Both. You need a well-diversified portfolio with exposure to stocks, bonds, real estate, precious metals, commodities, etc. You can achieve this exposure by buying mutual funds or Exchange Traded Funds (ETFs).
You also need to make sure that you have a proper asset allocation. Since you are 23, if the money you are talking about is earmarked for retirement, you probably have 40+ years for the money to grow. Given this time horizon, and not knowing anything else about you or your situation, you can probably target a pretty aggressive allocation (maybe 90% stocks and 10% bonds/cash, or something similar, though I probably wouldn't go all the way to 100% stocks), because you have lots of time to recover from bear markets along the way.
However, you don't want to invest so aggressively that you panic during down markets and end up selling at or near bottoms (and locking in the losses) and then waiting until the ensuing bull market has clearly taken hold and then getting back in, often at or near a top. This is a great way to lose money over time since you are buying high and selling low, but this happens to a lot of individual investors. So if you are the type that is prone to panic and make emotional decisions when it comes to your investments, then you may want to take a more moderate allocation (maybe 75% or 80% stocks and the remainder in bonds/cash). Without knowing you, or your situation, it's impossible for me to suggest an allocation, but these are some of the things to think about.
The key is to find an allocation that will help generate enough returns over time to help you reach your goals, but not expose you to so much volatility along the way that you panic and make bad decisions at the wrong times.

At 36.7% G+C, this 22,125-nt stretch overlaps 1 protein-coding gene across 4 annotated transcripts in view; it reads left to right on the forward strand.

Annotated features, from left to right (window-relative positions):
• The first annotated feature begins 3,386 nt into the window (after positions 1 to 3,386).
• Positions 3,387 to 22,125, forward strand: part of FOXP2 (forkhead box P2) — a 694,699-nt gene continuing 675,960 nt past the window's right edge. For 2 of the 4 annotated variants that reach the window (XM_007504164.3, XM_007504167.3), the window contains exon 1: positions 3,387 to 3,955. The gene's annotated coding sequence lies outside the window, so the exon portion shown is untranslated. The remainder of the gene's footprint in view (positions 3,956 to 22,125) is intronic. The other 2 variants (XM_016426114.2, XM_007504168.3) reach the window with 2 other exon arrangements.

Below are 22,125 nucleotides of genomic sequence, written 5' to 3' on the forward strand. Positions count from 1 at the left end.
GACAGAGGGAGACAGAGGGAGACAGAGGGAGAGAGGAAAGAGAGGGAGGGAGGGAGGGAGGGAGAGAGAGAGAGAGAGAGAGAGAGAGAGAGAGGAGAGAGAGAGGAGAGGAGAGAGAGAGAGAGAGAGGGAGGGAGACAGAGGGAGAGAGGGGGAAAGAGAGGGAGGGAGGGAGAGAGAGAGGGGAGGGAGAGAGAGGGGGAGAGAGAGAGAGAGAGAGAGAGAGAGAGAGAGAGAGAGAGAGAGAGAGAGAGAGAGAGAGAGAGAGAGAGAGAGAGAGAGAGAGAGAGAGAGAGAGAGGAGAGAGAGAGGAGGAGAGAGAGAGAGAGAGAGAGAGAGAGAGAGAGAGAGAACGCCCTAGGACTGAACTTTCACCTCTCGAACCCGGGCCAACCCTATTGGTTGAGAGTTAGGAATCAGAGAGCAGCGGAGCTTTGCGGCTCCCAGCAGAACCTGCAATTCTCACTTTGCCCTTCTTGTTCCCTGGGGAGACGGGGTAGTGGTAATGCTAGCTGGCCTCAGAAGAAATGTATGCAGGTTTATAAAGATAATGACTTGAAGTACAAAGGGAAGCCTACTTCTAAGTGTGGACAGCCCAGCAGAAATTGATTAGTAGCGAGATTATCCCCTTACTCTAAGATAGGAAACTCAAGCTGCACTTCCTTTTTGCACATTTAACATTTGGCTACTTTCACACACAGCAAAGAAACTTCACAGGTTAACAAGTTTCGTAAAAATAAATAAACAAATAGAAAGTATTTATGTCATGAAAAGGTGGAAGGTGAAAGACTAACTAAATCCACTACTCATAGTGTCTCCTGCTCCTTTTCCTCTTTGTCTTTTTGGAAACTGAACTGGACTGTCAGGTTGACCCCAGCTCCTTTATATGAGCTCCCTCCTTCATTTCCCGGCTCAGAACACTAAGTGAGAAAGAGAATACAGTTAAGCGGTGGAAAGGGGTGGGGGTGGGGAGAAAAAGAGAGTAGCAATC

As far as the types of bonds, there are US-issues bonds, corporate bonds, municipal bonds (issued by a state or local government entity), junk bonds (low rated bonds that tend to have a higher risk of default, but usually offer a higher return as well). Bonds come in long-term (generally 10+ year term), intermediate term (usually 3-10 year term), and short-term (usually 3 year or shorter term). The shorter the term, the less sensitive to interest rate changes the bond will be (as interest rates increase, the price of existing bonds decreases, and as interest rates decrease, the price of existing bonds increases). There are callable bonds, convertible bonds, and other types of bonds, but the above are going to be the main types.
You can get exposure to bonds through mutual funds and/or ETFs. In fact, it would be very difficult for someone not working with large amounts of cash to build a well-diversified bond portfolio buying individual bonds.
Ultimately, I would probably suggest building a well-diversified, properly allocated portfolio of stocks and bonds using ETFs and/or mutual funds.
Hope this helps, and best of luck.
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